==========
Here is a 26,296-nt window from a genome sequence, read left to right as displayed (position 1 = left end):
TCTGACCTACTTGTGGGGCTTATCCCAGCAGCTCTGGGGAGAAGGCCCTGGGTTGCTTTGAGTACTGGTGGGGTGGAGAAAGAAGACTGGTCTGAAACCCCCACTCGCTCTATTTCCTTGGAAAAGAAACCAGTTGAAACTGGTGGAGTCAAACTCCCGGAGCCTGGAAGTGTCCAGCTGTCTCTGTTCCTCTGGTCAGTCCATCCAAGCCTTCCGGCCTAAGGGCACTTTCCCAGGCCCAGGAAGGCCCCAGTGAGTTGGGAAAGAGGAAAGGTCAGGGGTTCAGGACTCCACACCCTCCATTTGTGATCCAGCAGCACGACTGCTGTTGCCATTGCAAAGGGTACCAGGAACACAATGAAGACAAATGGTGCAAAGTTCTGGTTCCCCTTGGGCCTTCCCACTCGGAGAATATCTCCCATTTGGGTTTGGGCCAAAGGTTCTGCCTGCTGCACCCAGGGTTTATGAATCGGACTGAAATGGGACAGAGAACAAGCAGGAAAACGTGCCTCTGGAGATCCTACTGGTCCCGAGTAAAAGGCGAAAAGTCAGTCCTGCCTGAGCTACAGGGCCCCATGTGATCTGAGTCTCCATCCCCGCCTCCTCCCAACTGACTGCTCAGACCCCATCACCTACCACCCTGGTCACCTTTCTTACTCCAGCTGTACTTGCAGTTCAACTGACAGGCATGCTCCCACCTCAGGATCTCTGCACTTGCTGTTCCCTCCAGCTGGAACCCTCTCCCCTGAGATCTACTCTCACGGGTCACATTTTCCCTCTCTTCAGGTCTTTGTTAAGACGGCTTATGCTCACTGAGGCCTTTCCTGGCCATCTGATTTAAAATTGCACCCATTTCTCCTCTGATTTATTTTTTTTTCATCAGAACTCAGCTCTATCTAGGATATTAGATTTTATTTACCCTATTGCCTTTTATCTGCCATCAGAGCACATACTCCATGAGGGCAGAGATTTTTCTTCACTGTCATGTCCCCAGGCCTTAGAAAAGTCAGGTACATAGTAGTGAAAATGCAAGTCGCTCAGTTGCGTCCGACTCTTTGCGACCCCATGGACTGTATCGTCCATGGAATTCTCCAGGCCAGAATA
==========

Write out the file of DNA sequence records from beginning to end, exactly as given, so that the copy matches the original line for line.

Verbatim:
Here is a 26,296-nt window from a genome sequence, read left to right as displayed (position 1 = left end):
TCTGACCTACTTGTGGGGCTTATCCCAGCAGCTCTGGGGAGAAGGCCCTGGGTTGCTTTGAGTACTGGTGGGGTGGAGAAAGAAGACTGGTCTGAAACCCCCACTCGCTCTATTTCCTTGGAAAAGAAACCAGTTGAAACTGGTGGAGTCAAACTCCCGGAGCCTGGAAGTGTCCAGCTGTCTCTGTTCCTCTGGTCAGTCCATCCAAGCCTTCCGGCCTAAGGGCACTTTCCCAGGCCCAGGAAGGCCCCAGTGAGTTGGGAAAGAGGAAAGGTCAGGGGTTCAGGACTCCACACCCTCCATTTGTGATCCAGCAGCACGACTGCTGTTGCCATTGCAAAGGGTACCAGGAACACAATGAAGACAAATGGTGCAAAGTTCTGGTTCCCCTTGGGCCTTCCCACTCGGAGAATATCTCCCATTTGGGTTTGGGCCAAAGGTTCTGCCTGCTGCACCCAGGGTTTATGAATCGGACTGAAATGGGACAGAGAACAAGCAGGAAAACGTGCCTCTGGAGATCCTACTGGTCCCGAGTAAAAGGCGAAAAGTCAGTCCTGCCTGAGCTACAGGGCCCCATGTGATCTGAGTCTCCATCCCCGCCTCCTCCCAACTGACTGCTCAGACCCCATCACCTACCACCCTGGTCACCTTTCTTACTCCAGCTGTACTTGCAGTTCAACTGACAGGCATGCTCCCACCTCAGGATCTCTGCACTTGCTGTTCCCTCCAGCTGGAACCCTCTCCCCTGAGATCTACTCTCACGGGTCACATTTTCCCTCTCTTCAGGTCTTTGTTAAGACGGCTTATGCTCACTGAGGCCTTTCCTGGCCATCTGATTTAAAATTGCACCCATTTCTCCTCTGATTTATTTTTTTTTCATCAGAACTCAGCTCTATCTAGGATATTAGATTTTATTTACCCTATTGCCTTTTATCTGCCATCAGAGCACATACTCCATGAGGGCAGAGATTTTTCTTCACTGTCATGTCCCCAGGCCTTAGAAAAGTCAGGTACATAGTAGTGAAAATGCAAGTCGCTCAGTTGCGTCCGACTCTTTGCGACCCCATGGACTGTATCGTCCATGGAATTCTCCAGGCCAGAATA